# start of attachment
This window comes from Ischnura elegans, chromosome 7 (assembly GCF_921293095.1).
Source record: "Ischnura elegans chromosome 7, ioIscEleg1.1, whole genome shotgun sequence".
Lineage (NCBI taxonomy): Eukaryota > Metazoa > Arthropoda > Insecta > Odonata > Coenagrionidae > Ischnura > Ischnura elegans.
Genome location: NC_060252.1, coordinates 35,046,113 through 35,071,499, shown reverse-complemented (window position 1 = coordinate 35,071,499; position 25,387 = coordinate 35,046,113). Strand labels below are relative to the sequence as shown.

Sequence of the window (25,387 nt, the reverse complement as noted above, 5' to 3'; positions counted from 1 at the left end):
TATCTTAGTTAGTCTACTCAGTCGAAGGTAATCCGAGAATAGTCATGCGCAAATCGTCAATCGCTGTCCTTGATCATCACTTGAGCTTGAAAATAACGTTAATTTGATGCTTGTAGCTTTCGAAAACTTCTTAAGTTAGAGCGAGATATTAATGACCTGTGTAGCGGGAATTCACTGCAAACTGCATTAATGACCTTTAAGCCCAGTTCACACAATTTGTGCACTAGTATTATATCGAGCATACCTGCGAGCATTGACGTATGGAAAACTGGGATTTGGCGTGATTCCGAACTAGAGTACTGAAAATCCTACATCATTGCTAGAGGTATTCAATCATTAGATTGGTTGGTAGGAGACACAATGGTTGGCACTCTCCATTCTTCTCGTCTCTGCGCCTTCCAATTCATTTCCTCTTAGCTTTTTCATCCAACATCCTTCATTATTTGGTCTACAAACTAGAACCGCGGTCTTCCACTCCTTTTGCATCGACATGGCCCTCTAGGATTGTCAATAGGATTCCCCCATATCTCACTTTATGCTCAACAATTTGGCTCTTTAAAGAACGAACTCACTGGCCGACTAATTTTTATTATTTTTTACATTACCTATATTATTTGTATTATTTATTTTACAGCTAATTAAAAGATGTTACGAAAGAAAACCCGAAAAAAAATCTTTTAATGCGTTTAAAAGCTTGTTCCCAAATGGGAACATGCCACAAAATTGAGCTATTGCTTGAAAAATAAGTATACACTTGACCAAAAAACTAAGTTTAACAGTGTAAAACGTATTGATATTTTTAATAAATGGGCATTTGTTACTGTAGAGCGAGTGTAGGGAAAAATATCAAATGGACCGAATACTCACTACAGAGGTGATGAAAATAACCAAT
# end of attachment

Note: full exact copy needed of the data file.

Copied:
This window comes from Ischnura elegans, chromosome 7 (assembly GCF_921293095.1).
Source record: "Ischnura elegans chromosome 7, ioIscEleg1.1, whole genome shotgun sequence".
Lineage (NCBI taxonomy): Eukaryota > Metazoa > Arthropoda > Insecta > Odonata > Coenagrionidae > Ischnura > Ischnura elegans.
Genome location: NC_060252.1, coordinates 35,046,113 through 35,071,499, shown reverse-complemented (window position 1 = coordinate 35,071,499; position 25,387 = coordinate 35,046,113). Strand labels below are relative to the sequence as shown.

Sequence of the window (25,387 nt, the reverse complement as noted above, 5' to 3'; positions counted from 1 at the left end):
TATCTTAGTTAGTCTACTCAGTCGAAGGTAATCCGAGAATAGTCATGCGCAAATCGTCAATCGCTGTCCTTGATCATCACTTGAGCTTGAAAATAACGTTAATTTGATGCTTGTAGCTTTCGAAAACTTCTTAAGTTAGAGCGAGATATTAATGACCTGTGTAGCGGGAATTCACTGCAAACTGCATTAATGACCTTTAAGCCCAGTTCACACAATTTGTGCACTAGTATTATATCGAGCATACCTGCGAGCATTGACGTATGGAAAACTGGGATTTGGCGTGATTCCGAACTAGAGTACTGAAAATCCTACATCATTGCTAGAGGTATTCAATCATTAGATTGGTTGGTAGGAGACACAATGGTTGGCACTCTCCATTCTTCTCGTCTCTGCGCCTTCCAATTCATTTCCTCTTAGCTTTTTCATCCAACATCCTTCATTATTTGGTCTACAAACTAGAACCGCGGTCTTCCACTCCTTTTGCATCGACATGGCCCTCTAGGATTGTCAATAGGATTCCCCCATATCTCACTTTATGCTCAACAATTTGGCTCTTTAAAGAACGAACTCACTGGCCGACTAATTTTTATTATTTTTTACATTACCTATATTATTTGTATTATTTATTTTACAGCTAATTAAAAGATGTTACGAAAGAAAACCCGAAAAAAAATCTTTTAATGCGTTTAAAAGCTTGTTCCCAAATGGGAACATGCCACAAAATTGAGCTATTGCTTGAAAAATAAGTATACACTTGACCAAAAAACTAAGTTTAACAGTGTAAAACGTATTGATATTTTTAATAAATGGGCATTTGTTACTGTAGAGCGAGTGTAGGGAAAAATATCAAATGGACCGAATACTCACTACAGAGGTGATGAAAATAACCAAT